signed, but not ratified: none of the selected agreements

Climate

tropical; hot, humid; more moderate in highlands

Land use

agricultural land: 24.5% (2018 est.)

arable land: 3.1% (2018 est.)

permanent crops: 0.8% (2018 est.)

permanent pasture: 20.6% (2018 est.)

forest: 52.1% (2018 est.)

other: 23.4% (2018 est.)

Urbanization

urban population: 88.4% of total population (2023)

rate of urbanization: 1.16% annual rate of change (2020-25 est.)

total population growth rate v. urban population growth rate, 2000-2030

Food insecurity

widespread lack of access: due to severe economic crisis - the national economy, highly dependent on oil production and exports, was forecast to contract in 2021 for the eighth consecutive year; with the persistent negative effects of the COVID‑19 pandemic that have compounded the already severe macro‑economic crisis, the access to food of the most vulnerable households is expected to deteriorate throughout 2021 and into 2022 due to widespread losses of income‑generating activities and soaring food prices (2022)

Air pollutants

particulate matter emissions: 16.21 micrograms per cubic meter (2019 est.)

carbon dioxide emissions: 164.18 megatons (2016 est.)

methane emissions: 68.66 megatons (2020 est.)

Waste and recycling

municipal solid waste generated annually: 9,779,093 tons (2010 est.)

Major lakes (area sq km)

salt water lake(s): Lago de Maracaibo - 13,010 sq km

Major rivers (by length in km)

Rio Negro (shared with Colombia [s] and Brazil [m]) - 2,250 km; Orinoco river source and mouth (shared with Colombia) - 2,101 km
note – [s] after country name indicates river source; [m] after country name indicates river mouth

Major watersheds (area sq km)

Atlantic Ocean drainage: Amazon (6,145,186 sq km), Orinoco (953,675 sq km)

Total water withdrawal

municipal: 5.12 billion cubic meters (2020 est.)

industrial: 790 million cubic meters (2020 est.)

agricultural: 16.71 billion cubic meters (2020 est.)

Total renewable water resources

1.33 trillion cubic meters (2020 est.)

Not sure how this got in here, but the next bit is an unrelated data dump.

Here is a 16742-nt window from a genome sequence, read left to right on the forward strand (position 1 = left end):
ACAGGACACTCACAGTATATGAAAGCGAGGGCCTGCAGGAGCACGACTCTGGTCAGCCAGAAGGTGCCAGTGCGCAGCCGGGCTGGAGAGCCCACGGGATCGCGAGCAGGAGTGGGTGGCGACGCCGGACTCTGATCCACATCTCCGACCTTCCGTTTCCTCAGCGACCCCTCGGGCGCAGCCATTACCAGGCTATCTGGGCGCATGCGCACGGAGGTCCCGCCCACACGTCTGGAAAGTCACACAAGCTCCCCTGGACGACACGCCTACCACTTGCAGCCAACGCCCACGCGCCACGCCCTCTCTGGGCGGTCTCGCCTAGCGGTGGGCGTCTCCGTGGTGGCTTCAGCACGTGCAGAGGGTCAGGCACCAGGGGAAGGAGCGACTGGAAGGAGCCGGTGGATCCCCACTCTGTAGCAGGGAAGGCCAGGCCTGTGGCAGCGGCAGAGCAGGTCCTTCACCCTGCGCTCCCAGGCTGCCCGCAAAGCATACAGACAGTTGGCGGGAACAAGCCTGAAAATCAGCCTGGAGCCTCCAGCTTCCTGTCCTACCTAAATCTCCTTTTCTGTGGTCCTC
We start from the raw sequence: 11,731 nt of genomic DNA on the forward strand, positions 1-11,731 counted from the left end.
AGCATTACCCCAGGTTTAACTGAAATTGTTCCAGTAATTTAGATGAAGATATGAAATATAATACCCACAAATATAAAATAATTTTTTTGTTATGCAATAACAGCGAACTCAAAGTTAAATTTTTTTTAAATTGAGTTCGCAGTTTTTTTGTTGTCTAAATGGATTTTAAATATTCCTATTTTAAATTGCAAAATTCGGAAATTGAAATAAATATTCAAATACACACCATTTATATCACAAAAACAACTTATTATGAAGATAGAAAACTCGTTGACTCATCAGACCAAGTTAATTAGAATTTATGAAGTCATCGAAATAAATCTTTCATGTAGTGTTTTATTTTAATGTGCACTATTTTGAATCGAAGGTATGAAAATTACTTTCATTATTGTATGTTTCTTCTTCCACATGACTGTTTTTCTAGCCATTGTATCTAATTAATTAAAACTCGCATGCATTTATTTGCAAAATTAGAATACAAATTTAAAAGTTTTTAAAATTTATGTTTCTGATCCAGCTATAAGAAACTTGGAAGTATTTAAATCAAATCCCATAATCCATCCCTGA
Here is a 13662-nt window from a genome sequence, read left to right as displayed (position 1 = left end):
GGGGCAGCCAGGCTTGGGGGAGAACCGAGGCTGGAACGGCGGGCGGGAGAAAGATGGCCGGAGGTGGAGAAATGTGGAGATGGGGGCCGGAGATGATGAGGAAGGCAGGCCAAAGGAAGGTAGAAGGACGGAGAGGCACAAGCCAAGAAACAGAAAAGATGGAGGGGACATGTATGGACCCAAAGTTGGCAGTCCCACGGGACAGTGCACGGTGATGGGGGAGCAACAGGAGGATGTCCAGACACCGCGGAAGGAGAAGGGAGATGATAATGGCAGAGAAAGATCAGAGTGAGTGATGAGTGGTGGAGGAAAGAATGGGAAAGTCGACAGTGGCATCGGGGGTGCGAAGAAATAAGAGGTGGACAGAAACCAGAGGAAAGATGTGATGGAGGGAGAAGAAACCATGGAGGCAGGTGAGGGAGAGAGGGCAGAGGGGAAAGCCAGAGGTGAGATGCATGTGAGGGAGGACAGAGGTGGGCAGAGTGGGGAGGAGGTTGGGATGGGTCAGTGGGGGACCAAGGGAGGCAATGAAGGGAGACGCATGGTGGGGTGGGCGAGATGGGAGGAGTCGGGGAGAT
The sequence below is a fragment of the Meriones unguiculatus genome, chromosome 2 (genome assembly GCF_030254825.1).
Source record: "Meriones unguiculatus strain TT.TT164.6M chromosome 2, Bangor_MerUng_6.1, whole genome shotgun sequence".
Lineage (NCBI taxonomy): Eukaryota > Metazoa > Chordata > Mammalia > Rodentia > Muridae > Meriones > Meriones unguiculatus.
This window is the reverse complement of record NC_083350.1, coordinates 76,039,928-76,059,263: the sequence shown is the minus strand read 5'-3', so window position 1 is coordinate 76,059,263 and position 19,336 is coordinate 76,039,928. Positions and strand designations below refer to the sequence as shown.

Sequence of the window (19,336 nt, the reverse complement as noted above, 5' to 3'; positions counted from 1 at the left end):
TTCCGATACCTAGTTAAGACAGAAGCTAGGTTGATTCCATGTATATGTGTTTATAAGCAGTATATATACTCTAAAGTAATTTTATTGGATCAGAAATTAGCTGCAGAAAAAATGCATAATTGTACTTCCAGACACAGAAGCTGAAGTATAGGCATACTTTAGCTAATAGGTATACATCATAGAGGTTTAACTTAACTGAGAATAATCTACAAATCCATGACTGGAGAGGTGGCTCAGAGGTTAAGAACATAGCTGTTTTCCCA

Government

Country name

conventional long form: Bolivarian Republic of Venezuela

conventional short form: Venezuela

local long form: República Bolivariana de Venezuela

local short form: Venezuela

former: State of Venezuela, Republic of Venezuela, United States of Venezuela

etymology: native stilt-houses built on Lake Maracaibo reminded early explorers Alonso de OJEDA and Amerigo VESPUCCI in 1499 of buildings in Venice and so they named the region "Venezuola," which in Italian means "Little Venice"

Government type

federal presidential republic

Capital

name: Caracas

geographic coordinates: 10 29 N, 66 52 W

time difference: UTC-4 (1 hour ahead of Washington, DC, during Standard Time)

etymology: named for the native Caracas tribe that originally settled in the city's valley site near the Caribbean coast

Administrative divisions

23 states (estados, singular - estado), 1 capital district* (distrito capital), and 1 federal dependency** (dependencia federal); Amazonas, Anzoategui, Apure, Aragua, Barinas, Bolivar, Carabobo, Cojedes, Delta Amacuro, Dependencias Federales (Federal Dependencies)**, Distrito Capital (Capital District)*, Falcon, Guarico, La Guaira, Lara, Merida, Miranda, Monagas, Nueva Esparta, Portuguesa, Sucre, Tachira, Trujillo, Yaracuy, Zulia

note: the federal dependency consists of 11 federally controlled island groups with a total of 72 individual islands

Independence

5 July 1811 (from Spain)

National holiday

Independence Day, 5 July (1811)

Constitution

history: many previous; latest adopted 15 December 1999, effective 30 December 1999

amendments: proposed through agreement by at least 39% of the National Assembly membership, by the president of the republic in session with the cabinet of ministers, or by petition of at least 15% of registered voters; passage requires simple majority vote by the Assembly and simple majority approval in a referendum; amended 2009; note - in 2016, President MADURO issued a decree to hold an election to form a constituent assembly to change the constitution; the election in July 2017 approved the formation of a 545-member constituent assembly and elected its delegates, empowering them to change the constitution and dismiss government institutions and officials